Recently, I have encountered two different accounts explaining the origins of the name "barbituric acid". Both accounts do mention that the name of this compound was given by the famous organic chemist Adolf von Baeyer. Li mentions that von Baeyer named the compound after his girlfriend at the time, with the name Barbara$^{1}$. Quin & Tyrell, on the other hand, informs that von Baeyer named the compound after the patron saint of artilleryman, St. Barbara$^{2}$. This is a seemingly trivial question but I'm genuinely just curious.


  1. Li, J. J. Name Reactions, 3rd ed.; Springer: Heidelberg 2006; p. 15.

  2. Quin L. D.; Tyrell, J. A.; Fundamentals of Heterocyclic Chemistry: Importance in Nature and in the Synthesis of Pharmaceuticals. John Wiley & Sons: Hoboken, New Jersey 2010; p. 119.

  • 1
    $\begingroup$ Unrelated to barbiturates but of similar interest, the ketone barbaralone was named for the late Professor Barbara M. Ferrier for work she accomplished while she was a postdoctoral student with Professor William v. E. Doering at Yale during the 1960’s. As to the eponymy of the related bullvalene, see ref. 15 in footnote 2. de.wikipedia.org/wiki/Barbara_M._Ferrier $\endgroup$
    – user55119
    Dec 30, 2020 at 18:32

1 Answer 1


Interesting question but the sad answer is we will never know the true story. Here is the original text (thanks to Google Books) dated 1863, right from the horse's mouth Adolf von Baeyer.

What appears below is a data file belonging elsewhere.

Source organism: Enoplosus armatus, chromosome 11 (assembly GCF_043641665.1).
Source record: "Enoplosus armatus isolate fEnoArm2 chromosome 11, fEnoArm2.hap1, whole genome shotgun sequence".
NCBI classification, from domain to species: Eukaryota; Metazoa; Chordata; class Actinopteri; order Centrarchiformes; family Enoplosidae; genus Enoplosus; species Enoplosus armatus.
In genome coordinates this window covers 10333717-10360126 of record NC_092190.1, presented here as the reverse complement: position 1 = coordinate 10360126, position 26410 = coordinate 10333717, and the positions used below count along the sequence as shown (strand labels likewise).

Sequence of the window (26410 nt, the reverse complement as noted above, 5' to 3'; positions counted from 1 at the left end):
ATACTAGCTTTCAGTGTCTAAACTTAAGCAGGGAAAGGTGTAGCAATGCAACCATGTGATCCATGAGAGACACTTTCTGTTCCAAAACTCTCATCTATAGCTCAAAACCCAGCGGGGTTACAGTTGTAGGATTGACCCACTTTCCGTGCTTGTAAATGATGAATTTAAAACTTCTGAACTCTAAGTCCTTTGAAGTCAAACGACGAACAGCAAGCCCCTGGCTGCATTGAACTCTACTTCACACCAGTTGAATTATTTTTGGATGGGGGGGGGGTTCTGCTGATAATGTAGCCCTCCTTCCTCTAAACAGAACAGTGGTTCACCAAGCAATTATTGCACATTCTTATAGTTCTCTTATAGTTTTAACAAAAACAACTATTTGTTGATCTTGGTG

Dieser Gedanke hat mich bei der folgenden Arbeit geeitet (spelling?), und ich habe mich zunächst bemüht, die Kenntnis des Materials zu vervollständigen. Man wird sehen, wie sich dasselbe in einfachster Weise um die Substanz $\ce{N2CO3H4}$, die ich Barbitursäure nennen will, gruppieren lässt und wie also die Frage nach der Konstitution der Harnsäure und ihrer Derivate auf die Untersuchung dieser Substanz zurückgeführt ist.

[DeepL Translation] This thought led (?) me to the following work, and I first tried to complete the knowledge of the material. One will see how the same can be grouped in the simplest way around the substance $\ce{N2CO3H4}$, which I want to call barbituric acid, and how the question of the constitution of uric acid and its derivatives can be traced back to the investigation of this substance.

He never explained his choice- no footnotes anywhere. However the unabridged Oxford English Dictionary (not open access) attributes it to a woman's name Barbara.

< French barbiturique (Ann. de Chimie et de Physique, 1865), < German barbitur in barbitursäure (Baeyer 1863, in Ann. d. Chemie u. Pharm.), < Barbara, a woman's name.

Cited from Adolf von Baeyer.

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    $\begingroup$ German Wikipedia has some referenced explanations for the Barb(ara) part. $\endgroup$
    – mykhal
    Jul 2, 2020 at 17:06
  • $\begingroup$ The Journal of Chemical Education also has a whole article dedicated to it. The end story is that we will never know. I showed the original quote and this is as factual as it can be. The rest is mostly speculation. $\endgroup$
    – AChem
    Jul 2, 2020 at 18:08

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